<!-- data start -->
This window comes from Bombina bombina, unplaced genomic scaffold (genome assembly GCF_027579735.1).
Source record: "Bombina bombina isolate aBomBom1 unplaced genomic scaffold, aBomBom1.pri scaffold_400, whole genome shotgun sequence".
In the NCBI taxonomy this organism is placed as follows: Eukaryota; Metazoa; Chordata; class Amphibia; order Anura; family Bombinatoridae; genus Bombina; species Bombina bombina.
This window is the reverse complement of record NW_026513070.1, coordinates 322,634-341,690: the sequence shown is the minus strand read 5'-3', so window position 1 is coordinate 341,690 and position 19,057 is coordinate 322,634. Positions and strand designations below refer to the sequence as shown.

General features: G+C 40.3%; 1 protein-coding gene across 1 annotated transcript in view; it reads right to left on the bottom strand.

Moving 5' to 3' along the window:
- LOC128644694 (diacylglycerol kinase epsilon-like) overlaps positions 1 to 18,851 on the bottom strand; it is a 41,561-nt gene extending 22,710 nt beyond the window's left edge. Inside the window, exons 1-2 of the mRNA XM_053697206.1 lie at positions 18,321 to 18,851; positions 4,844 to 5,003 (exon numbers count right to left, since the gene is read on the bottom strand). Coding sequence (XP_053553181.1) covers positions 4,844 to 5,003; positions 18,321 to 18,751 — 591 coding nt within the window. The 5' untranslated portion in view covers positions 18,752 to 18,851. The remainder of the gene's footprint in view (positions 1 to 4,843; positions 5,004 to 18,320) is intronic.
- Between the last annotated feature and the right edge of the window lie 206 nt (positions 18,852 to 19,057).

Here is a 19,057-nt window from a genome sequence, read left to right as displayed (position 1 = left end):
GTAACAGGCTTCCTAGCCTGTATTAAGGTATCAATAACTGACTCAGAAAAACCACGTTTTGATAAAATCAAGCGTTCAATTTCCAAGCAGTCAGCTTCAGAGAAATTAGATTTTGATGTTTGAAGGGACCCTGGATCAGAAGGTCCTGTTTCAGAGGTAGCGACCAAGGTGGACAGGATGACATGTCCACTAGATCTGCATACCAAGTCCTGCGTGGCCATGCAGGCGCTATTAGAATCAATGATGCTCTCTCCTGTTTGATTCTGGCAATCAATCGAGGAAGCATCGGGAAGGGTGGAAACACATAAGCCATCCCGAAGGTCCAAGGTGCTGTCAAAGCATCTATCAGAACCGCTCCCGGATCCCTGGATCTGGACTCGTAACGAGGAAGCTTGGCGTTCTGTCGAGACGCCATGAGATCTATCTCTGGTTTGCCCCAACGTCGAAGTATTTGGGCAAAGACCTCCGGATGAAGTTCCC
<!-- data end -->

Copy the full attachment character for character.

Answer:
This window comes from Bombina bombina, unplaced genomic scaffold (genome assembly GCF_027579735.1).
Source record: "Bombina bombina isolate aBomBom1 unplaced genomic scaffold, aBomBom1.pri scaffold_400, whole genome shotgun sequence".
In the NCBI taxonomy this organism is placed as follows: Eukaryota; Metazoa; Chordata; class Amphibia; order Anura; family Bombinatoridae; genus Bombina; species Bombina bombina.
This window is the reverse complement of record NW_026513070.1, coordinates 322,634-341,690: the sequence shown is the minus strand read 5'-3', so window position 1 is coordinate 341,690 and position 19,057 is coordinate 322,634. Positions and strand designations below refer to the sequence as shown.

General features: G+C 40.3%; 1 protein-coding gene across 1 annotated transcript in view; it reads right to left on the bottom strand.

Moving 5' to 3' along the window:
- LOC128644694 (diacylglycerol kinase epsilon-like) overlaps positions 1 to 18,851 on the bottom strand; it is a 41,561-nt gene extending 22,710 nt beyond the window's left edge. Inside the window, exons 1-2 of the mRNA XM_053697206.1 lie at positions 18,321 to 18,851; positions 4,844 to 5,003 (exon numbers count right to left, since the gene is read on the bottom strand). Coding sequence (XP_053553181.1) covers positions 4,844 to 5,003; positions 18,321 to 18,751 — 591 coding nt within the window. The 5' untranslated portion in view covers positions 18,752 to 18,851. The remainder of the gene's footprint in view (positions 1 to 4,843; positions 5,004 to 18,320) is intronic.
- Between the last annotated feature and the right edge of the window lie 206 nt (positions 18,852 to 19,057).

Here is a 19,057-nt window from a genome sequence, read left to right as displayed (position 1 = left end):
GTAACAGGCTTCCTAGCCTGTATTAAGGTATCAATAACTGACTCAGAAAAACCACGTTTTGATAAAATCAAGCGTTCAATTTCCAAGCAGTCAGCTTCAGAGAAATTAGATTTTGATGTTTGAAGGGACCCTGGATCAGAAGGTCCTGTTTCAGAGGTAGCGACCAAGGTGGACAGGATGACATGTCCACTAGATCTGCATACCAAGTCCTGCGTGGCCATGCAGGCGCTATTAGAATCAATGATGCTCTCTCCTGTTTGATTCTGGCAATCAATCGAGGAAGCATCGGGAAGGGTGGAAACACATAAGCCATCCCGAAGGTCCAAGGTGCTGTCAAAGCATCTATCAGAACCGCTCCCGGATCCCTGGATCTGGACTCGTAACGAGGAAGCTTGGCGTTCTGTCGAGACGCCATGAGATCTATCTCTGGTTTGCCCCAACGTCGAAGTATTTGGGCAAAGACCTCCGGATGAAGTTCCC